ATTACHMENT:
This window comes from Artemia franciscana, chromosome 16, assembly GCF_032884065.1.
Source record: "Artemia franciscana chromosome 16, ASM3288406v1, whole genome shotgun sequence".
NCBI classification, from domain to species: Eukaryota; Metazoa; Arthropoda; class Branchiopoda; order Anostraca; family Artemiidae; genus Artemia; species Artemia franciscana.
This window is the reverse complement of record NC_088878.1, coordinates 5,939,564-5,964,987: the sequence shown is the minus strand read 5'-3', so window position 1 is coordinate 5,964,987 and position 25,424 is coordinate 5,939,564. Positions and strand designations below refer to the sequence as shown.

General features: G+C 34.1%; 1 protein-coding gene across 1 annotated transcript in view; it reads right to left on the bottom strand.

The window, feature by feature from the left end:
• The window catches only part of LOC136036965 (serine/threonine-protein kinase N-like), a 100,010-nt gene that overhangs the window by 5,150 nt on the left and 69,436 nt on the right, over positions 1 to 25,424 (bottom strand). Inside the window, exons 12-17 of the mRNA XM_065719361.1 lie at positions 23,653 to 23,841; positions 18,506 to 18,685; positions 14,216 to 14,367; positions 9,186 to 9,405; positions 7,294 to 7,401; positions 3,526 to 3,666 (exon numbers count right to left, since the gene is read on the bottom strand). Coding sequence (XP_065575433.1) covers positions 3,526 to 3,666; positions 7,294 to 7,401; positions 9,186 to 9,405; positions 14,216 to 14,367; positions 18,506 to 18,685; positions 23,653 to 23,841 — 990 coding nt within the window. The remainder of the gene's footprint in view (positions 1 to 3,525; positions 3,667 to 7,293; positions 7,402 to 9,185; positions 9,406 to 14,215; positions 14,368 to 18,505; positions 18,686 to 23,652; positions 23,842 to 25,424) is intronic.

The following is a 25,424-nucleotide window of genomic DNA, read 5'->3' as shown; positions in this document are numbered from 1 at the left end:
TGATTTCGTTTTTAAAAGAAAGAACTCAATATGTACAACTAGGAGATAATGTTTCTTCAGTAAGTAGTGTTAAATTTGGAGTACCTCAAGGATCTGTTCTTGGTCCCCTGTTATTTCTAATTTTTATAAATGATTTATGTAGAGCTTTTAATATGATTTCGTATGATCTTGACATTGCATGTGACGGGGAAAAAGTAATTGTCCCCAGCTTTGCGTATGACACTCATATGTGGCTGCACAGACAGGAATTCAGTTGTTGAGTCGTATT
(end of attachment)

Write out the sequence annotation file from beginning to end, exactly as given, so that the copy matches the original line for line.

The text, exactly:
This window comes from Artemia franciscana, chromosome 16, assembly GCF_032884065.1.
Source record: "Artemia franciscana chromosome 16, ASM3288406v1, whole genome shotgun sequence".
NCBI classification, from domain to species: Eukaryota; Metazoa; Arthropoda; class Branchiopoda; order Anostraca; family Artemiidae; genus Artemia; species Artemia franciscana.
This window is the reverse complement of record NC_088878.1, coordinates 5,939,564-5,964,987: the sequence shown is the minus strand read 5'-3', so window position 1 is coordinate 5,964,987 and position 25,424 is coordinate 5,939,564. Positions and strand designations below refer to the sequence as shown.

General features: G+C 34.1%; 1 protein-coding gene across 1 annotated transcript in view; it reads right to left on the bottom strand.

The window, feature by feature from the left end:
• The window catches only part of LOC136036965 (serine/threonine-protein kinase N-like), a 100,010-nt gene that overhangs the window by 5,150 nt on the left and 69,436 nt on the right, over positions 1 to 25,424 (bottom strand). Inside the window, exons 12-17 of the mRNA XM_065719361.1 lie at positions 23,653 to 23,841; positions 18,506 to 18,685; positions 14,216 to 14,367; positions 9,186 to 9,405; positions 7,294 to 7,401; positions 3,526 to 3,666 (exon numbers count right to left, since the gene is read on the bottom strand). Coding sequence (XP_065575433.1) covers positions 3,526 to 3,666; positions 7,294 to 7,401; positions 9,186 to 9,405; positions 14,216 to 14,367; positions 18,506 to 18,685; positions 23,653 to 23,841 — 990 coding nt within the window. The remainder of the gene's footprint in view (positions 1 to 3,525; positions 3,667 to 7,293; positions 7,402 to 9,185; positions 9,406 to 14,215; positions 14,368 to 18,505; positions 18,686 to 23,652; positions 23,842 to 25,424) is intronic.

The following is a 25,424-nucleotide window of genomic DNA, read 5'->3' as shown; positions in this document are numbered from 1 at the left end:
TGATTTCGTTTTTAAAAGAAAGAACTCAATATGTACAACTAGGAGATAATGTTTCTTCAGTAAGTAGTGTTAAATTTGGAGTACCTCAAGGATCTGTTCTTGGTCCCCTGTTATTTCTAATTTTTATAAATGATTTATGTAGAGCTTTTAATATGATTTCGTATGATCTTGACATTGCATGTGACGGGGAAAAAGTAATTGTCCCCAGCTTTGCGTATGACACTCATATGTGGCTGCACAGACAGGAATTCAGTTGTTGAGTCGTATT